There is often a grey area around claiming training costs and CPD.

The rules are that “new skills” training can’t be claimed; CPD style training can be claimed.

By way of background, new skills training is considered to be incurred to put you in the position of being able to work, rather than as a requirement of working, so its disallowed.

On the other hand CPD, to keep your skills fresh, can be claimed.

Of course the dividing line isn’t clear. Suppose you are a software engineer trained in programming desktop computers, and you attend a course in writing smartphone apps?  Or suppose you are an electrician, and you attend a course to become a home cinema installer? A MD undertaking an MBA?

Alas there is often not a clear cut distinction and judgement is called for, which can include considering whether the amount is material, and whether the training is new skills or updating.  Be prepared to justify a claim later, and think about ethics – a good test is how would you feel explaining your decision to a stranger at a dinner party?

Travel and accommodation for CPD can be claimed, and there is no outright bar on expensing foreign travel for training, but be aware it may be scrutinised by HMRC so be prepared to justify it as training and not a holiday.

HMRCs guidance

In their Internal Manuals, HMRC say:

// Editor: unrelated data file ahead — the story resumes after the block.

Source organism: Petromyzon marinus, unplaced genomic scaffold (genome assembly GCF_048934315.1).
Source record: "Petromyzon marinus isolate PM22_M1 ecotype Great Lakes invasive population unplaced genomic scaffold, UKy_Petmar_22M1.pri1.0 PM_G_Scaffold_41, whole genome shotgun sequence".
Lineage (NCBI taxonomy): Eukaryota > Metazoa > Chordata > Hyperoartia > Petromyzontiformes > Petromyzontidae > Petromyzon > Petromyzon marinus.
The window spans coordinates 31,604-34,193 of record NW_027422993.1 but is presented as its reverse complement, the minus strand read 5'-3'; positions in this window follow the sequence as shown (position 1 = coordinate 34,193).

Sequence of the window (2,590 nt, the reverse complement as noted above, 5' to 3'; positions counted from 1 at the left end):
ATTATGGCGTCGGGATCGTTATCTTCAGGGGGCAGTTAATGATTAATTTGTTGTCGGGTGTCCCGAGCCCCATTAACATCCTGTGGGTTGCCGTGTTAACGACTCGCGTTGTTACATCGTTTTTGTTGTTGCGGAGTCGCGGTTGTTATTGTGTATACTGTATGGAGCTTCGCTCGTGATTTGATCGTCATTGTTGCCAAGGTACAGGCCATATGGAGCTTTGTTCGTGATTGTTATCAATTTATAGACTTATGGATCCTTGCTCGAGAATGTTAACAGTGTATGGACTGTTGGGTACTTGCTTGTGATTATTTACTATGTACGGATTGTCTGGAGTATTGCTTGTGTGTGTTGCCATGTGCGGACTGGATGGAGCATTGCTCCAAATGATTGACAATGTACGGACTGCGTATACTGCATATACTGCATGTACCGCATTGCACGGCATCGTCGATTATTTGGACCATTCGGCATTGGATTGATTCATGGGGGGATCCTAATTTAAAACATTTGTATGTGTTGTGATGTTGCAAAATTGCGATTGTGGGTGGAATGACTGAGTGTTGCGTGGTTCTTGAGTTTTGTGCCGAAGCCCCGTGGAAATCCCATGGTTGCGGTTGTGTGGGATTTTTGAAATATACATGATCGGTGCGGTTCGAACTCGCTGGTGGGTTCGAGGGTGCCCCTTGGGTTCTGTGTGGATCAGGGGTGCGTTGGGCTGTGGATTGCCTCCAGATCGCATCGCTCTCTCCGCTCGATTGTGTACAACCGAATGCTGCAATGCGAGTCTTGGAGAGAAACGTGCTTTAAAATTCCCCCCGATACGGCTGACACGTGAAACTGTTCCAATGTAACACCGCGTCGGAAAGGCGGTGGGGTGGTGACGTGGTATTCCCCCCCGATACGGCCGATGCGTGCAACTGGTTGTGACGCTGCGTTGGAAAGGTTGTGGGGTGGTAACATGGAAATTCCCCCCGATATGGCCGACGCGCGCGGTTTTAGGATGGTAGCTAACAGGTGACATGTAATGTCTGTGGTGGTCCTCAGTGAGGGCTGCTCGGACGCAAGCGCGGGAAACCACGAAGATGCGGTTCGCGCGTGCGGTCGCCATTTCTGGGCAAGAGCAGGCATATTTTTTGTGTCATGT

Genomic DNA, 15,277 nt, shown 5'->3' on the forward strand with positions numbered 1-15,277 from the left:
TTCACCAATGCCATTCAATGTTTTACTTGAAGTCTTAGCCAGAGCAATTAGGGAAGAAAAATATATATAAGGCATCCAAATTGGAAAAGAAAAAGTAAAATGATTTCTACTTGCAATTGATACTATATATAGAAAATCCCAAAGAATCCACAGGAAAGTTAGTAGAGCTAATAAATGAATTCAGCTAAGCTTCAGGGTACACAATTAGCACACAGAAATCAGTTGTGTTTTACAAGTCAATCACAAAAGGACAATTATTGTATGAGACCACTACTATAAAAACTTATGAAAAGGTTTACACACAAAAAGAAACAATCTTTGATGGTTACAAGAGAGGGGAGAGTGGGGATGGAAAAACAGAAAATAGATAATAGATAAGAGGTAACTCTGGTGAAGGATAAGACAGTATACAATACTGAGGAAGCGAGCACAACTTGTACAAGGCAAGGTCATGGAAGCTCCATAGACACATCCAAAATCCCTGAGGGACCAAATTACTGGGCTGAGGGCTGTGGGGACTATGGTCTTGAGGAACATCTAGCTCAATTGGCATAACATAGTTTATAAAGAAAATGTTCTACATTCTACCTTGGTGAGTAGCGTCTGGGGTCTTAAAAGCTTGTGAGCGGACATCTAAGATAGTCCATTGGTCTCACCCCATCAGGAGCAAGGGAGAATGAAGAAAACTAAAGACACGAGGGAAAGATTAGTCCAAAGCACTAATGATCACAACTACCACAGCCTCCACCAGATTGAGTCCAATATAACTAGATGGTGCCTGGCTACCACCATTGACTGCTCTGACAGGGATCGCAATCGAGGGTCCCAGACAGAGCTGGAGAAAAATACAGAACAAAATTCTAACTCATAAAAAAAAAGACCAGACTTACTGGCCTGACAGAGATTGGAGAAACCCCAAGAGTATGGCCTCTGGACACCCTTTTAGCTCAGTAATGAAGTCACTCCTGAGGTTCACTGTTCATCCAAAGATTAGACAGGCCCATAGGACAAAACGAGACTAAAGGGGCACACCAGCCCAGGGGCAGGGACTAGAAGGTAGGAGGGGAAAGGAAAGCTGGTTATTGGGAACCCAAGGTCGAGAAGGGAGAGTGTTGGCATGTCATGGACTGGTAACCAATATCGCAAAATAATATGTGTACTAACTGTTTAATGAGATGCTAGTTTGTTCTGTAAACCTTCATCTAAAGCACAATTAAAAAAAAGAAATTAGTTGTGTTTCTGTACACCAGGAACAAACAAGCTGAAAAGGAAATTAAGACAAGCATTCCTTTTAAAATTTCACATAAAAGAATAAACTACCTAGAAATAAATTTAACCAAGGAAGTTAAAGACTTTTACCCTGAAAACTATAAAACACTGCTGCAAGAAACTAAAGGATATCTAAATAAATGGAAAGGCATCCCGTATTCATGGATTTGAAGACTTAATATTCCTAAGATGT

Expenditure incurred by the proprietor of a business on training courses for themselves is revenue expenditure if the course merely updates existing expertise or knowledge. Expenditure on a course which provides new expertise or knowledge is capital.

Revenue expenditure is allowable against profits; capital expenditure isn’t, unless covered by Capital Allowances (which only apply to equipment, not services)

HMRC’s views were originally published in Tax Bulletin 1G in November 1991:

There is some uncertainty whether the cost of proprietors of a business attending a training course, directly related to the business activity, is deductible in arriving at the [trade] profits chargeable to tax.

Where attendance at a course is intended to give business proprietors new expertise, knowledge or skills, which they lack, it brings into existence an advantage that is of enduring benefit to the business. We take the view that the expenditure is therefore of a capital nature, and deduction is prohibited by [S33 Income Tax (Trading and Other Income) Act 2005 (ITTOIA 2005)].

On the other hand, where attendance is merely to update expertise etc. which proprietors already possess, the expenditure is normally regarded as revenue expenditure and will be deductible if it satisfies the “wholly and exclusively for the purposes of the trade” test in [S34(1)(a) ITTOIA 2005]’ – see BIM42105.

Their guidance to Tax Inspectors is:

You should therefore allow proprietors a deduction for expenditure that merely updates existing expertise or knowledge but disallow any expenditure that provides new expertise or knowledge (particularly where it brings into existence a recognised qualification like a Master of Business Administration).

Remember HMRCs guidance is not law. It’s their interpretation of law, which can only be created by statute or court decision. However going against HMRCs guidance is something people should not do lightly.